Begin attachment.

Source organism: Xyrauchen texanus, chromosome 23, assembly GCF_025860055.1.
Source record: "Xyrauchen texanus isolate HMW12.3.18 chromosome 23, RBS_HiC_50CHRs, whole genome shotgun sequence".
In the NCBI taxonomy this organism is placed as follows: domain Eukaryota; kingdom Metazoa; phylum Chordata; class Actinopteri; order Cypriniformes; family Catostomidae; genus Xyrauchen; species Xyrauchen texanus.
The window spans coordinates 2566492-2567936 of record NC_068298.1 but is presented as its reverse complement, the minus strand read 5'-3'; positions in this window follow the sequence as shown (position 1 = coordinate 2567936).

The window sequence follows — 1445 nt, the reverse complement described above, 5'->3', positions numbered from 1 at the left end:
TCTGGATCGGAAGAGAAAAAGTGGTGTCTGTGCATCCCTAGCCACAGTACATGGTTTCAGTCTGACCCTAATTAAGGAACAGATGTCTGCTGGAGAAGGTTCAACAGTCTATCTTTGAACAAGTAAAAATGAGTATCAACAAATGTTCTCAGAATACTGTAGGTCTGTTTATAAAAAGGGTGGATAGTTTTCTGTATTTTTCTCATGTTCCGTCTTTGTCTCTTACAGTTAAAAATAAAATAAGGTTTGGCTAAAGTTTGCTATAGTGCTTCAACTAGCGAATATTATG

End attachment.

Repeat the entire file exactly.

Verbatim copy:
Source organism: Xyrauchen texanus, chromosome 23, assembly GCF_025860055.1.
Source record: "Xyrauchen texanus isolate HMW12.3.18 chromosome 23, RBS_HiC_50CHRs, whole genome shotgun sequence".
In the NCBI taxonomy this organism is placed as follows: domain Eukaryota; kingdom Metazoa; phylum Chordata; class Actinopteri; order Cypriniformes; family Catostomidae; genus Xyrauchen; species Xyrauchen texanus.
The window spans coordinates 2566492-2567936 of record NC_068298.1 but is presented as its reverse complement, the minus strand read 5'-3'; positions in this window follow the sequence as shown (position 1 = coordinate 2567936).

The window sequence follows — 1445 nt, the reverse complement described above, 5'->3', positions numbered from 1 at the left end:
TCTGGATCGGAAGAGAAAAAGTGGTGTCTGTGCATCCCTAGCCACAGTACATGGTTTCAGTCTGACCCTAATTAAGGAACAGATGTCTGCTGGAGAAGGTTCAACAGTCTATCTTTGAACAAGTAAAAATGAGTATCAACAAATGTTCTCAGAATACTGTAGGTCTGTTTATAAAAAGGGTGGATAGTTTTCTGTATTTTTCTCATGTTCCGTCTTTGTCTCTTACAGTTAAAAATAAAATAAGGTTTGGCTAAAGTTTGCTATAGTGCTTCAACTAGCGAATATTATG